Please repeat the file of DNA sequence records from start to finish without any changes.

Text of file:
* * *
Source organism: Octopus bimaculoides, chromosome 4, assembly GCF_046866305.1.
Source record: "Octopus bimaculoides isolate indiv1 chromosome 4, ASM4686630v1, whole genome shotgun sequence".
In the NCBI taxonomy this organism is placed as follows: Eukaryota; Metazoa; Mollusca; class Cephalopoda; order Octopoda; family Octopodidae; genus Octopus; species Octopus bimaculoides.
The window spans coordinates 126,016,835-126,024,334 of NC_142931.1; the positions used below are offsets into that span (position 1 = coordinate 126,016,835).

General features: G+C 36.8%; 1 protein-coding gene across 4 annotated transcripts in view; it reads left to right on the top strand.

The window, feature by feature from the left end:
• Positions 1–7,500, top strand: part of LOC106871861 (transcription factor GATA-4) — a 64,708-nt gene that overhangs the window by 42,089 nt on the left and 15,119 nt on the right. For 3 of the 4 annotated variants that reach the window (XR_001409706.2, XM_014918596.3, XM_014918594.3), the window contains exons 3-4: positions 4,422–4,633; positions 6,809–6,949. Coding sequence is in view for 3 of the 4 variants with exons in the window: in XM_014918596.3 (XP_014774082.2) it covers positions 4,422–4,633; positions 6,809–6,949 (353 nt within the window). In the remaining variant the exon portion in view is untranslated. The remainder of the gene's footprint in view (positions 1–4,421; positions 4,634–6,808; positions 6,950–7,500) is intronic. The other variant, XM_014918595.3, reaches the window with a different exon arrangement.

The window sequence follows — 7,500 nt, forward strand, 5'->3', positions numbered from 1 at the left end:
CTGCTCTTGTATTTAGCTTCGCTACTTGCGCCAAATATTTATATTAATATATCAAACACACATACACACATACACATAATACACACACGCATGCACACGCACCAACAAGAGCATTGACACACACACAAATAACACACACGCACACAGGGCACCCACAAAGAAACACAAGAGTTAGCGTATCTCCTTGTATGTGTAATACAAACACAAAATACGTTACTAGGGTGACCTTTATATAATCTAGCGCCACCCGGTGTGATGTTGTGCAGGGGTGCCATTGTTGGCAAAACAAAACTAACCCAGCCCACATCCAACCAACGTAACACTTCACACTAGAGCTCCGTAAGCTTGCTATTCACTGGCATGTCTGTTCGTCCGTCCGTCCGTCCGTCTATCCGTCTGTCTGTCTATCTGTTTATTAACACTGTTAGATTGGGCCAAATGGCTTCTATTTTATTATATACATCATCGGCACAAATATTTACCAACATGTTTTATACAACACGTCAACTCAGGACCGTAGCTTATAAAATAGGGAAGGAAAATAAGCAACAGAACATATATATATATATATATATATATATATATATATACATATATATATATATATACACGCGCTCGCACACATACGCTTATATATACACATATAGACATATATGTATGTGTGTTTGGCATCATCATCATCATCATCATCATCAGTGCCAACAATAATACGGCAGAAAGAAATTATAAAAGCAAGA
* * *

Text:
Source organism: Octopus bimaculoides, chromosome 4, assembly GCF_046866305.1.
Source record: "Octopus bimaculoides isolate indiv1 chromosome 4, ASM4686630v1, whole genome shotgun sequence".
In the NCBI taxonomy this organism is placed as follows: Eukaryota; Metazoa; Mollusca; class Cephalopoda; order Octopoda; family Octopodidae; genus Octopus; species Octopus bimaculoides.
The window spans coordinates 126,016,835-126,024,334 of NC_142931.1; the positions used below are offsets into that span (position 1 = coordinate 126,016,835).

General features: G+C 36.8%; 1 protein-coding gene across 4 annotated transcripts in view; it reads left to right on the top strand.

The window, feature by feature from the left end:
• Positions 1–7,500, top strand: part of LOC106871861 (transcription factor GATA-4) — a 64,708-nt gene that overhangs the window by 42,089 nt on the left and 15,119 nt on the right. For 3 of the 4 annotated variants that reach the window (XR_001409706.2, XM_014918596.3, XM_014918594.3), the window contains exons 3-4: positions 4,422–4,633; positions 6,809–6,949. Coding sequence is in view for 3 of the 4 variants with exons in the window: in XM_014918596.3 (XP_014774082.2) it covers positions 4,422–4,633; positions 6,809–6,949 (353 nt within the window). In the remaining variant the exon portion in view is untranslated. The remainder of the gene's footprint in view (positions 1–4,421; positions 4,634–6,808; positions 6,950–7,500) is intronic. The other variant, XM_014918595.3, reaches the window with a different exon arrangement.

The window sequence follows — 7,500 nt, forward strand, 5'->3', positions numbered from 1 at the left end:
CTGCTCTTGTATTTAGCTTCGCTACTTGCGCCAAATATTTATATTAATATATCAAACACACATACACACATACACATAATACACACACGCATGCACACGCACCAACAAGAGCATTGACACACACACAAATAACACACACGCACACAGGGCACCCACAAAGAAACACAAGAGTTAGCGTATCTCCTTGTATGTGTAATACAAACACAAAATACGTTACTAGGGTGACCTTTATATAATCTAGCGCCACCCGGTGTGATGTTGTGCAGGGGTGCCATTGTTGGCAAAACAAAACTAACCCAGCCCACATCCAACCAACGTAACACTTCACACTAGAGCTCCGTAAGCTTGCTATTCACTGGCATGTCTGTTCGTCCGTCCGTCCGTCCGTCTATCCGTCTGTCTGTCTATCTGTTTATTAACACTGTTAGATTGGGCCAAATGGCTTCTATTTTATTATATACATCATCGGCACAAATATTTACCAACATGTTTTATACAACACGTCAACTCAGGACCGTAGCTTATAAAATAGGGAAGGAAAATAAGCAACAGAACATATATATATATATATATATATATATATATATATACATATATATATATATATACACGCGCTCGCACACATACGCTTATATATACACATATAGACATATATGTATGTGTGTTTGGCATCATCATCATCATCATCATCATCAGTGCCAACAATAATACGGCAGAAAGAAATTATAAAAGCAAGA